Bergman v. Parker

Annotate this Case

216 A.2d 581 (1966)

Max BERGMAN, Appellant, v. George M. PARKER, Chester M. Parker and George A. Parker, partners under the name of George M. Parker & Sons, Appellees.

No. 3741.

District of Columbia Court of Appeals.

Argued November 15, 1965.

Decided February 1, 1966.

Rehearing Denied February 16, 1966.

*582 Arthur L. Willcher, Washington, D. C., for appellant.

Robert M. Gray, Washington, D. C., with whom Thomas S. Jackson and John L. Laskey, Washington, D. C., were on the brief, for appellees.

Before HOOD, Chief Judge, and QUINN and MYERS, Associate Judges.

MYERS, Associate Judge:

After prior oral agreement on terms, the parties entered into a written contract whereby appellees, a partnership, were to construct for appellant an apartment building according to architectural plans submitted by the latter. The contract provided, inter alia, that the owner (appellant Bergman) would secure and pay for all building permits and that appellees would commence work when the permits were issued. Appellant never obtained the necessary permits, apparently deciding to abandon the project when the bank from which he was to obtain financing insisted on being furnished with detailed specifications before it would approve a loan and when it appeared the District of Columbia would not issue building permits without certain changes in and amplification of the plans. Appellant refused to allow appellees to commence work and the firm filed suit against him for breach of contract. After trial without a jury, judgment was entered in favor of appellees in the amount of $8,240.75, representing damages sustained by appellees based upon their loss of profits.

Appellant first complains that the trial judge erred in finding that a valid contract was executed by him with the partnership for the erection of the building. He bottoms his argument upon the theory that their agreement was to take effect only *583 upon the issuance of the building permits. He asserts that until this occurred, he was not obligated under the contract.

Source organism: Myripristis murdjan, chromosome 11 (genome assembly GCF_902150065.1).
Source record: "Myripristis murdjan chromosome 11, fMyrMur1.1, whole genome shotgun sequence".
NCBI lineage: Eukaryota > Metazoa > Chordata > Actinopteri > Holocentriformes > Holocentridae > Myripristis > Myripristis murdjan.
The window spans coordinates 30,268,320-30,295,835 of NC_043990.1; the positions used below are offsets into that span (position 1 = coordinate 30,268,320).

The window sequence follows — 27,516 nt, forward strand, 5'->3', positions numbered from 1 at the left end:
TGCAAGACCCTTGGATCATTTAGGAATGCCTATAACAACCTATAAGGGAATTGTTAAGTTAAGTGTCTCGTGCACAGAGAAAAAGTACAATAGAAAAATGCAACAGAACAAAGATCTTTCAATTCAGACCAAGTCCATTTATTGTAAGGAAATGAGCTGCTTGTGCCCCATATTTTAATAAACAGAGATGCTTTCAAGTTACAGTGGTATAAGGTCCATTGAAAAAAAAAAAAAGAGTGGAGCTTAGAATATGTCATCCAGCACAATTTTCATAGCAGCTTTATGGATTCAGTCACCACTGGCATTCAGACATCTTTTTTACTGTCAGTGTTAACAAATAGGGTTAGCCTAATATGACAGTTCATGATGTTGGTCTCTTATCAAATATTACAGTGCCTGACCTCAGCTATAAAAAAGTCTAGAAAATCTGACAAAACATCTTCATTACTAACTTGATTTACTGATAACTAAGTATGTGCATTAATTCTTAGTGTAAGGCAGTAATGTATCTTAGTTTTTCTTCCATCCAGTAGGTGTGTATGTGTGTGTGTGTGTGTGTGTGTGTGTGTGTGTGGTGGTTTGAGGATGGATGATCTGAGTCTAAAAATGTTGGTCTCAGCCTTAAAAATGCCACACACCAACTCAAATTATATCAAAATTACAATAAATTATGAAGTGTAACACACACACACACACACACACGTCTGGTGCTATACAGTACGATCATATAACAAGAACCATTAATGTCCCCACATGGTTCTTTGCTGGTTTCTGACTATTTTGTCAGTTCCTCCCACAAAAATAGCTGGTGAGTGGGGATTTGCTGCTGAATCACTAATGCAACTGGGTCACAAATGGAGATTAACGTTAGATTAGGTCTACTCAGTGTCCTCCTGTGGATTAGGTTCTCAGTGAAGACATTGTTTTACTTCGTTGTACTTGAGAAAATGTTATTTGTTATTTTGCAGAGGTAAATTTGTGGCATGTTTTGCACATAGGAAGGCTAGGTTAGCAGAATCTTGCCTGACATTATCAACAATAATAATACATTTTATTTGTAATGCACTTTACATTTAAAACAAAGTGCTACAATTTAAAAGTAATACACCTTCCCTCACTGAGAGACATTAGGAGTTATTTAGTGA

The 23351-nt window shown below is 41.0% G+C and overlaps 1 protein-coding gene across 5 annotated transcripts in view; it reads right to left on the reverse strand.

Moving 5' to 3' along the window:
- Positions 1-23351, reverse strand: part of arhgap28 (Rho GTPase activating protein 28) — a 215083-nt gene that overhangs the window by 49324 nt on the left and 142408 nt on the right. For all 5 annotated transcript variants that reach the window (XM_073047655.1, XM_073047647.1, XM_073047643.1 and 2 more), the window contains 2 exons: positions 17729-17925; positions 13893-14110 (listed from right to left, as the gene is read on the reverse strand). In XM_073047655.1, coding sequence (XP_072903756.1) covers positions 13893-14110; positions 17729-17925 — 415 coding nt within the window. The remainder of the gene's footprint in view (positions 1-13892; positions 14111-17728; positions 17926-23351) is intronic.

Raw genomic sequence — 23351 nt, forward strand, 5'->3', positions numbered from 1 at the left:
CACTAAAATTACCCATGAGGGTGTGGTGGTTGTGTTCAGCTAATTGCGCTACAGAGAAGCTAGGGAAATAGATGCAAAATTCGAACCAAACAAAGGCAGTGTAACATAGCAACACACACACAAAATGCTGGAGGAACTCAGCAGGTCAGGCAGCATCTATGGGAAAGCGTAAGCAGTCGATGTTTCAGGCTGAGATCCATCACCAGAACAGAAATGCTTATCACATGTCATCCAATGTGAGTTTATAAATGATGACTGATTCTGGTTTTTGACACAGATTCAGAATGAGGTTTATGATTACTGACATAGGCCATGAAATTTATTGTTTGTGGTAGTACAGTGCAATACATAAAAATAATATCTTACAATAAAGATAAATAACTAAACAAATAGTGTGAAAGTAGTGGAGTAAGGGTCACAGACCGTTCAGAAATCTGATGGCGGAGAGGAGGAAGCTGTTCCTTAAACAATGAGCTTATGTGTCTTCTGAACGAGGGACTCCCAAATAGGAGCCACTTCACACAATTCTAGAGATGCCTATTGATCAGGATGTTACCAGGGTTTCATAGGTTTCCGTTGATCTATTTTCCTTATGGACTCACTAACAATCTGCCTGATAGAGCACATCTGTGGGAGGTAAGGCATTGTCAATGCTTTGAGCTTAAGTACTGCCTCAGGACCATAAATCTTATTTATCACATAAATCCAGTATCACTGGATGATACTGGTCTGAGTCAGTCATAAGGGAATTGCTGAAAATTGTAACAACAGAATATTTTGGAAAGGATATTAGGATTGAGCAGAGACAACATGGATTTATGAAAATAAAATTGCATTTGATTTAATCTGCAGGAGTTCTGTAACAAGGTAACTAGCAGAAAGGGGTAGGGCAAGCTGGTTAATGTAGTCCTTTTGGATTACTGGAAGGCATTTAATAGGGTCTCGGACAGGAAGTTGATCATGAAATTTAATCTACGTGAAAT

Appellant confuses a condition precedent with a promise. A condition precedent is a fact, other than the passage of time, which must exist before the duty of immediate performance of a promise can arise,[1] whereas a promise is an express or implied declaration which raises a duty to perform and subjects the promisor to liability for damages for failure to do so.

In the instant case the only limitation was that appellees were not to begin work until the building permits were obtained, which did not in any way affect the meeting of the minds of the parties. The intentions of parties to a contract must be determined not only from the terms of the written agreement but also from the actions of the parties in relation thereto.[2] The evidence produced at trial established that appellant intended to enter into a contract for the construction of a low-cost apartment and submitted to appellees five sets of plans which formed the foundation for the ultimate contract price. Building permits were never issued because appellant failed to supply the detailed specifications. In our opinion the provision in the contract that construction would commence when the building permits were issued was not tantamount to a condition precedent which had to be performed before appellant was to be bound by his contract.